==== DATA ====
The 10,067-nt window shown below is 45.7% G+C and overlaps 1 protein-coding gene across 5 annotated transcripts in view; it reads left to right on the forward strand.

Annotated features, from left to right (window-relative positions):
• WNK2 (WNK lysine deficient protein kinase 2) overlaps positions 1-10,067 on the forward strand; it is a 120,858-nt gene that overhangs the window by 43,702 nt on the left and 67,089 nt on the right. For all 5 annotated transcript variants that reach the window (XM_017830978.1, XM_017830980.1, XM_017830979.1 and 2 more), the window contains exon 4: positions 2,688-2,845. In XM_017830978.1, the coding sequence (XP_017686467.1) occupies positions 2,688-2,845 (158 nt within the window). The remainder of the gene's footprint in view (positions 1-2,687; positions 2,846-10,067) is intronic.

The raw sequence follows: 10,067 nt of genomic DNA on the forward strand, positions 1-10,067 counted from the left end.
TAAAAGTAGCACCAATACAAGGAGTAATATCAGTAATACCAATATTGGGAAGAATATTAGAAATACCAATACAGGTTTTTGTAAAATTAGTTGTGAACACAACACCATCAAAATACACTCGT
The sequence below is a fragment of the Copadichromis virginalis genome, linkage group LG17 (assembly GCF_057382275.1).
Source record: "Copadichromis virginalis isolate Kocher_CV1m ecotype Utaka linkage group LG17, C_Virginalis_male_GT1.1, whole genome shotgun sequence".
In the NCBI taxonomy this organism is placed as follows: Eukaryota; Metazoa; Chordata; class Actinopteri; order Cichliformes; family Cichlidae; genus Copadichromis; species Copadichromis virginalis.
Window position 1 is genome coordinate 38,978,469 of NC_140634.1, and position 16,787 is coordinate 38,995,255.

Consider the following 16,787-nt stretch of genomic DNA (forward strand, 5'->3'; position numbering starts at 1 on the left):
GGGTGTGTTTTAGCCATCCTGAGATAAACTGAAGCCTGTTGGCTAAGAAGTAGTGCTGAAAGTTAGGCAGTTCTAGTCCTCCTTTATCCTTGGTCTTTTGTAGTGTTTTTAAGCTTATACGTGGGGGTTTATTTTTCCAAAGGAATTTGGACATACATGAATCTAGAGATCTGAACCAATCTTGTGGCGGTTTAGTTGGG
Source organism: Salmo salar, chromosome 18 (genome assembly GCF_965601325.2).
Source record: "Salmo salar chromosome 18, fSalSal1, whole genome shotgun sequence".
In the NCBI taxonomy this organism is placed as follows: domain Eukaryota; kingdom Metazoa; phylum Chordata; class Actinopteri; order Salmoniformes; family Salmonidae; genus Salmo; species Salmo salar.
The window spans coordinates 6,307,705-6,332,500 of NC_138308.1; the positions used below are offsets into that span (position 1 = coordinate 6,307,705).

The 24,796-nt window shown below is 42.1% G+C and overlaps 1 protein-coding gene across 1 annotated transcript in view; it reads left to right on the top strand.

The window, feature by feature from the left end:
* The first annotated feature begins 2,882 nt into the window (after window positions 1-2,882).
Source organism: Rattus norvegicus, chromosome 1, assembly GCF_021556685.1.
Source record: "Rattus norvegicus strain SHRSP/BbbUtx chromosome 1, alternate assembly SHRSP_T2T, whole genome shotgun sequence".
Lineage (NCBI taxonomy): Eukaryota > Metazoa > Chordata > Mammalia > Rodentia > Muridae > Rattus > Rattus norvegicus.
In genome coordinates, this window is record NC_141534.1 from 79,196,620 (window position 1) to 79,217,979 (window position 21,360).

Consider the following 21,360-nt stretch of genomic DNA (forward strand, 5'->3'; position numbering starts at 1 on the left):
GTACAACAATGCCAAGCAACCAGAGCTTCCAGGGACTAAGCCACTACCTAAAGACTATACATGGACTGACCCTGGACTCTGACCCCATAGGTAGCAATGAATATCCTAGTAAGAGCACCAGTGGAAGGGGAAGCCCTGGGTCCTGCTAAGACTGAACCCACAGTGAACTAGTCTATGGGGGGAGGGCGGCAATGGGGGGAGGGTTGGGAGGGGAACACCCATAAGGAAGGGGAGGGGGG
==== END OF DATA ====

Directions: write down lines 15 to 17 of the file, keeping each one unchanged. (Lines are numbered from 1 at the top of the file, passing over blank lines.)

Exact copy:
The window spans coordinates 6,307,705-6,332,500 of NC_138308.1; the positions used below are offsets into that span (position 1 = coordinate 6,307,705).

The 24,796-nt window shown below is 42.1% G+C and overlaps 1 protein-coding gene across 1 annotated transcript in view; it reads left to right on the top strand.

The window, feature by feature from the left end: